Obviously, it's been awhile since Sunday School for everyone involved. And as these proportionately biblical snafus and catastrophes keep stacking up the production finds itself terminally behind schedule, meaning some drastic cuts will have to made. So, either Sodom or Gomorra are out, only three plagues for Egypt, and a few other things will have to be cut out completely, like the Psalms, Deuteronomy ... the New Testament.

Horrified by the dailies, the studio immediately withdraws its money, leaving Clive and Marvin to try and raise more capital to finish the picture themselves -- including product placement. That's why Moses comes down from Mount Sinai with The Ten Commandments in one hand and a six-pack of Coke in the other. Tensions rise as the crew resorts to commando filmmaking, shooting the Nativity at a local church display without permission or permit. And even though at this point they aren't even speaking to each other anymore, our filmmakers refuse to let the production die.

Cobbling what little usable footage they have together with a shit-load of stock footage -- that never comes even close to matching up -- the bickering duo do their best to shore things up, including an accordion powered soundtrack. (It's the only instrument either could play.) Upon it's release, ... And God Spoke initially bombs, but proves so endearingly inept that it becomes a cult hit akin to Rocky Horror and The Room, convincing our filmmakers to try it again with The Iliad.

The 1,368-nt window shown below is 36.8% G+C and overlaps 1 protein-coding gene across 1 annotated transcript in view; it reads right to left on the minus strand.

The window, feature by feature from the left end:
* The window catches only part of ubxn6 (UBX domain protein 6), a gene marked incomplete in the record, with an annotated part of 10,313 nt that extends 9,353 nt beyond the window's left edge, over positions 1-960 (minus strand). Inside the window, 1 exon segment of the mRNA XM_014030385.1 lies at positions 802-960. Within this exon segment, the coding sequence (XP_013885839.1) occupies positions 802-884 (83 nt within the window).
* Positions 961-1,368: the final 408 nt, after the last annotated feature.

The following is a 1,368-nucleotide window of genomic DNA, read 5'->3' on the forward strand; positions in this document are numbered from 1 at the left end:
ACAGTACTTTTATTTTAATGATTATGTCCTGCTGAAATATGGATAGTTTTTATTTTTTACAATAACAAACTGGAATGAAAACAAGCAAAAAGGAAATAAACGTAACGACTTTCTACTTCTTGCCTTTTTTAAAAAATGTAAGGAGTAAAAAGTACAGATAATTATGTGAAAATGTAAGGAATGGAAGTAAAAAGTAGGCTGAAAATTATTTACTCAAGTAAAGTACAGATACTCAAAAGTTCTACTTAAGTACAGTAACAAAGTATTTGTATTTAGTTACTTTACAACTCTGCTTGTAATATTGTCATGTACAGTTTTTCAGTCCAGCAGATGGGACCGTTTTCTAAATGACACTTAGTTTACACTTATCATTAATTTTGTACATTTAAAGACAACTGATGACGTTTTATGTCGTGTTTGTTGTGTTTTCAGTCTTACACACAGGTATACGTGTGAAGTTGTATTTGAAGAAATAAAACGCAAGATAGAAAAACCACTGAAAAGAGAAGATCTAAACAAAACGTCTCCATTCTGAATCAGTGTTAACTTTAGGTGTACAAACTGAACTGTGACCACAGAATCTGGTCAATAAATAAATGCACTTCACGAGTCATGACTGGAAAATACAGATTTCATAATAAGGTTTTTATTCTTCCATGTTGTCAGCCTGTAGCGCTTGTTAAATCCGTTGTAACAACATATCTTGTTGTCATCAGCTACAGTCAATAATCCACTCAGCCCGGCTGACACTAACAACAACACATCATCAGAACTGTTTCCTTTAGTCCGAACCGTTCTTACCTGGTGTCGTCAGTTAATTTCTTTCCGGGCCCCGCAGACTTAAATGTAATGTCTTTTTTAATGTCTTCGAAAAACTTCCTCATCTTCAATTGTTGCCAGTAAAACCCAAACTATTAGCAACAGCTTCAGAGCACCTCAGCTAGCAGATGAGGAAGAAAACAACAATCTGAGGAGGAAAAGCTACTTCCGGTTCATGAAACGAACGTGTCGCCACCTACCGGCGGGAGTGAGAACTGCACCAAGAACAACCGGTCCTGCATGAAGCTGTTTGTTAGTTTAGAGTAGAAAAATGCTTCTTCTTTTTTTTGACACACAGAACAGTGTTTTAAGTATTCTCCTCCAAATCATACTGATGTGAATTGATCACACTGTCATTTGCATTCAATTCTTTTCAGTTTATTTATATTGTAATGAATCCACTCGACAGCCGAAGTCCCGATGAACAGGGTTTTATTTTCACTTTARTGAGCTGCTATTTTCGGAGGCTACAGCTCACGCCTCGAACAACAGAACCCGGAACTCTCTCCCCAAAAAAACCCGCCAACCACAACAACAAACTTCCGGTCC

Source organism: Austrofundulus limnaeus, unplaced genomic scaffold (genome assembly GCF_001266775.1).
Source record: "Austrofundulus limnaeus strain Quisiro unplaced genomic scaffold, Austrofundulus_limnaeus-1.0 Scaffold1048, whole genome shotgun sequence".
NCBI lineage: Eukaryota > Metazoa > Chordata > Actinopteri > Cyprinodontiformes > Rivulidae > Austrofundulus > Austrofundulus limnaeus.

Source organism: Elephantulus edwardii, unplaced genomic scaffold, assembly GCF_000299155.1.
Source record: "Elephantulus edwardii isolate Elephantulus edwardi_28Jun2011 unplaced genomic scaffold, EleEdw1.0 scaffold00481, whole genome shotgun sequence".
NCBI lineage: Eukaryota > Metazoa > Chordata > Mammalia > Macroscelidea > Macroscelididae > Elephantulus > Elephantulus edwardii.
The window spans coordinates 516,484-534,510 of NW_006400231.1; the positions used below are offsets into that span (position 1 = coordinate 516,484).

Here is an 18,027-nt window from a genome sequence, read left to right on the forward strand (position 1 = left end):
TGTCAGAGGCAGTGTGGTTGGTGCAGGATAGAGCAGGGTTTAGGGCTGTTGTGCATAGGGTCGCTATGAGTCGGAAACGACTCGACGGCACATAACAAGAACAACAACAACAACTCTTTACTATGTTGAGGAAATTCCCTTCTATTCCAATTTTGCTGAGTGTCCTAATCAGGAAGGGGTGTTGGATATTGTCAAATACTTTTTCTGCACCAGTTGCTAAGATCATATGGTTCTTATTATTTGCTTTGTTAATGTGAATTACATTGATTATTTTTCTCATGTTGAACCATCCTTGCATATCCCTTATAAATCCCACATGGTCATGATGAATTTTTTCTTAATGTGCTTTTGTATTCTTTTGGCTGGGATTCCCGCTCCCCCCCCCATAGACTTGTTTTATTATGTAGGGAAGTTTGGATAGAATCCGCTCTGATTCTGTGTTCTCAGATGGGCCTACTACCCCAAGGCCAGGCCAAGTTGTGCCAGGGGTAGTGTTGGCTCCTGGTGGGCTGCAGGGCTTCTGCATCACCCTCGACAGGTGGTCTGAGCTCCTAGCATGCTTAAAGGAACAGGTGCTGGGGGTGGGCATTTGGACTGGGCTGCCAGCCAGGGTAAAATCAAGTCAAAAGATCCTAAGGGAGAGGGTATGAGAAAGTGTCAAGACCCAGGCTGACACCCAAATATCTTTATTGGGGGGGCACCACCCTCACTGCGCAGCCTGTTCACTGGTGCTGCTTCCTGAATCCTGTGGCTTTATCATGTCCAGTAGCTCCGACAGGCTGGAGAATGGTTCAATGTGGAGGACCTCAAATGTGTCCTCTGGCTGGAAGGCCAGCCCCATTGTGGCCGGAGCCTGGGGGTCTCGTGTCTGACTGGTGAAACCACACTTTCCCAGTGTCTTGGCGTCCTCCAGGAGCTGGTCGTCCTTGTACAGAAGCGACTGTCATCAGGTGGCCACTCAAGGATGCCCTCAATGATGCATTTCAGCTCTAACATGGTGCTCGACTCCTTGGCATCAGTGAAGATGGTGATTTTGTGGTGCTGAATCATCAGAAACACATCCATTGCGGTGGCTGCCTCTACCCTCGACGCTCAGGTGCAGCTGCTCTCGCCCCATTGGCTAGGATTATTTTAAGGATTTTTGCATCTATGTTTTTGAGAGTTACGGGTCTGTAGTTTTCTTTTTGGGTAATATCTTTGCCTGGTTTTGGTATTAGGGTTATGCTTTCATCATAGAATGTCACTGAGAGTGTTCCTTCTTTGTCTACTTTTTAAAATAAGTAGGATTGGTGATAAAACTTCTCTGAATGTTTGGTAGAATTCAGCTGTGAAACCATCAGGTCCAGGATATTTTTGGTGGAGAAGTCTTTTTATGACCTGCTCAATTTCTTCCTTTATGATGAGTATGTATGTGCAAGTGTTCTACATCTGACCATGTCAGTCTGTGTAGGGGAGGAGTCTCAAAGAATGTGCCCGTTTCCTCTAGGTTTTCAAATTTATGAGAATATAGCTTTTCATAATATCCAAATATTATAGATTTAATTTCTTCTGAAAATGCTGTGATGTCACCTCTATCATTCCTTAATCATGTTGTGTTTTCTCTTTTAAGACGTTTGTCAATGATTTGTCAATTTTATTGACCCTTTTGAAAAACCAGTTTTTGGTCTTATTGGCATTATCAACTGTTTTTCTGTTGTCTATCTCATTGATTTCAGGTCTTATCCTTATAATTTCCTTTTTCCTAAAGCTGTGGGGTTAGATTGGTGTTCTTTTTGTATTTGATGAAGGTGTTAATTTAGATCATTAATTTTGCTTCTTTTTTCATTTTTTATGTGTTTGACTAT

God help us all. 

I always get a kick out of these behind the scenes comedies: Living in Oblivion, Hollywood Boulevard I and II, Waiting for Gufmann and it's progeny. Heck, even a classic like Singing in the Rain spends a good portion of itself showing a movie studio's disastrous attempt to switch from silent to sound films. And this truly is one helluva funny film. From the vapid actors, the surly Union reps, the lazy grips, and the theme specific caterers, to the F/X, wardrobe and prop departments, they all prove to be just as inept as the two guys in charge, providing a nice framework for a series of comical disasters that would have even pushed the patience of Job past critical mass.

And God Spoke (1993) :: Brookwood Entertainment / P: Mark Borman / D: Arthur Borman / W: Greg Malins, Michael Curtis / S: Michael Riley, Stephen Rappaport, Soupy Sales, Eve Plumb, Andy Dick, Lou Ferrigno


Tim Lehnerer said...

I love this movie SO MUCH. I didn't get to see it in the incredibly brief theatrical run, but snagged it on VHS as soon as I could. And it was good.

W.B. Kelso said...

Agreed. That accordion bilge-fueled closing credits for this thing is one of my all time favorite wrap ups in cinema history.